• Beruthiel uses a loot council system in her guild in order to distribute loot. It’s lasted her guild for six years.
  • Stoneybaby mentions that the Big Crits guild is moving away from DKP.
  • Pewter suggests trying out a new mechanism like EP/GP in order to prevent point hoarding.

There’s also the flipside to this, with players describing how it should or shouldn’t feel:

  • Jaedia says she’s been in guilds in the past where it has taken a long time to catch up with DKP.
  • Shandreen has told her guild if they start raiding in Cata she wants to see a common sense system introduced
  • Angeyla mentioned that there were a couple of people stockpiling DKP through Naxx and passing on all upgrades just to be the first to get a weapon from Kel’Thuzzad.

I know that I’ve picked on DKP and member reward mechanisms as just one point around this, but the same thought process can (and probably should) be applied to every part of your raid guild’s workings.

At the end of the day, you want your new recruits to be integrated and working as well as regular members of your guild quickly, not continually playing catch-up because they joined late in the raiding cycle. You want to build something that stands the test of time, instead of just running the length of a single expansion. By considering the impact of your rules choices on both future recruitment as well as your existing members, you can help your guild to make it through the dry spells.

If you’re in a guild where you’re current rules aren’t working, don’t be afraid to change things. The longer you put things on hold or defer decisions, the longer you prolong the difficulties you’re going through and the closer you get to guild implosion.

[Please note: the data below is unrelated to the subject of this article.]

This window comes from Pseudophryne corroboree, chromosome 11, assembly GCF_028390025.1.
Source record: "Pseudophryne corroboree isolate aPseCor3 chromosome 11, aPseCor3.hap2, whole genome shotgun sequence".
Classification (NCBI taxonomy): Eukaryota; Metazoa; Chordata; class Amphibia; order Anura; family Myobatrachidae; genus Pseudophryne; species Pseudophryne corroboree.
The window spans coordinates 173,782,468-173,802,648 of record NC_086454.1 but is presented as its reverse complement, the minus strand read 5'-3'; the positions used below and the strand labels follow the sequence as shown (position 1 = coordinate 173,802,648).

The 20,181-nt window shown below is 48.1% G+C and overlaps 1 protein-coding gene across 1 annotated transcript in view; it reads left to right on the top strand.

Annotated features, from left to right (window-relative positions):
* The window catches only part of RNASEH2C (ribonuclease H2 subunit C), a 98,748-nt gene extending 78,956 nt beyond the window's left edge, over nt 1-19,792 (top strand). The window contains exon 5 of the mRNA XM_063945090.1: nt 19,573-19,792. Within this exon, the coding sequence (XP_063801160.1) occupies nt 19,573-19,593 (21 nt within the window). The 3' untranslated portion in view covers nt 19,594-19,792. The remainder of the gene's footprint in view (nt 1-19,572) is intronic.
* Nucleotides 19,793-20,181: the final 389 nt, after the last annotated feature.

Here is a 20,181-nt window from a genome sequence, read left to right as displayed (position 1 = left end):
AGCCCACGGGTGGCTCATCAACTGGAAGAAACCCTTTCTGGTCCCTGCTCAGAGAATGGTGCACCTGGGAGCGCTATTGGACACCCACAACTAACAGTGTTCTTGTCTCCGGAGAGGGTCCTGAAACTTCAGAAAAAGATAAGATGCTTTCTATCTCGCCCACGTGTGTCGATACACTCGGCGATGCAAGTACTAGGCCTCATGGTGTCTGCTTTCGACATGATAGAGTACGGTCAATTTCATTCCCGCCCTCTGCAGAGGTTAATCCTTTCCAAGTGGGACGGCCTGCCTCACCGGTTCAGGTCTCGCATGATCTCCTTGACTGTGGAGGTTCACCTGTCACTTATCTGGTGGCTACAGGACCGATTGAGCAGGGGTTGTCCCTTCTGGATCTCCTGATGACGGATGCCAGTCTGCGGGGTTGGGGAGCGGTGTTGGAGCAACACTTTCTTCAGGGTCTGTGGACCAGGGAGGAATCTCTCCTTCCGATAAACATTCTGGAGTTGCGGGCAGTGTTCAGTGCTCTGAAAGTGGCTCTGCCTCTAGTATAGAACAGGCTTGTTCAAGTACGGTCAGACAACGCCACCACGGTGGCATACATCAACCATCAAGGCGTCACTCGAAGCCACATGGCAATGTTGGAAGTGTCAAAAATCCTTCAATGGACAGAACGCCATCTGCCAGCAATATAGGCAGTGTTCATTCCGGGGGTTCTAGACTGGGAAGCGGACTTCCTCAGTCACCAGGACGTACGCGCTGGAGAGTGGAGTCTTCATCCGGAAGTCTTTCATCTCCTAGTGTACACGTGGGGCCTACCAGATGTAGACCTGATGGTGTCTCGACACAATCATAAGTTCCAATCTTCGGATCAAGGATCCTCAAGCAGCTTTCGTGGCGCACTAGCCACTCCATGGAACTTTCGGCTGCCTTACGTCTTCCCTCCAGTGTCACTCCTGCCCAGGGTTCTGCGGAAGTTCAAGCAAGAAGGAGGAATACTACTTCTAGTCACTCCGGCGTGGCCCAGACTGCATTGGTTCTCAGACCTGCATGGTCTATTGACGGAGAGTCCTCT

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11 Responses to Getting the Guild Appeal

  1. Ceraphus says:

    I wrote an article regarding loot system using RNG or basically /roll. My guild moved to it a while back when we had to scale back to 10 man raiding a bit, but found it also worked in 25 mans too. No numbers to keep up with really, just make sure you keep track of who wins loot during the raid. Here is a link to the article on my blog: http://variantavatar.com/2010/08/rng-loot-system-with-structure/
    Ceraphus recently posted..How I WoW- User InterfaceMy Profile

    • Gazimoff says:

      Completely agree, I’m seeing a lot of 10 man guilds get a lot of success out of using the /roll setup for loot distribution. The only other thing we have is a “hot streak” protection for people with obscenely lucky dice.

      I’ve not tried scaling it up to 25-man though outside of pugs – that could be a little interesting.

      • Ceraphus says:

        basically in our system you win once, you can keep rolling but if you roll against someone else who hasn’t won something, the person who won nothing gets priority. But after that its flat /roll

        The biggest source of problems is with hybrids (whats boomkin vs resto), I count both the same unless one piece has +hit then its boomkin, but yeah it has been pretty smooth.

  2. Hexlol says:

    Keeping progression at this point is really hard. But the worst thing is having someone that applies to a hardmode progressing guild and doesn’t have the decency to read up the strategies for the fights. Feels like the good players just are burnout and the bad ones want to catch up/be carried.

    Our guild used to have Loot Council, wich seemed to work pretty well. When I first joined I thought it could be a very elitist way of loot distribution, but it turned out to be very fair. We moved then to EP/GP system, cause we wanted a more tangible way to reward attendance. It’s very interesting and it doesn’t seem to get inflated like DKP can be.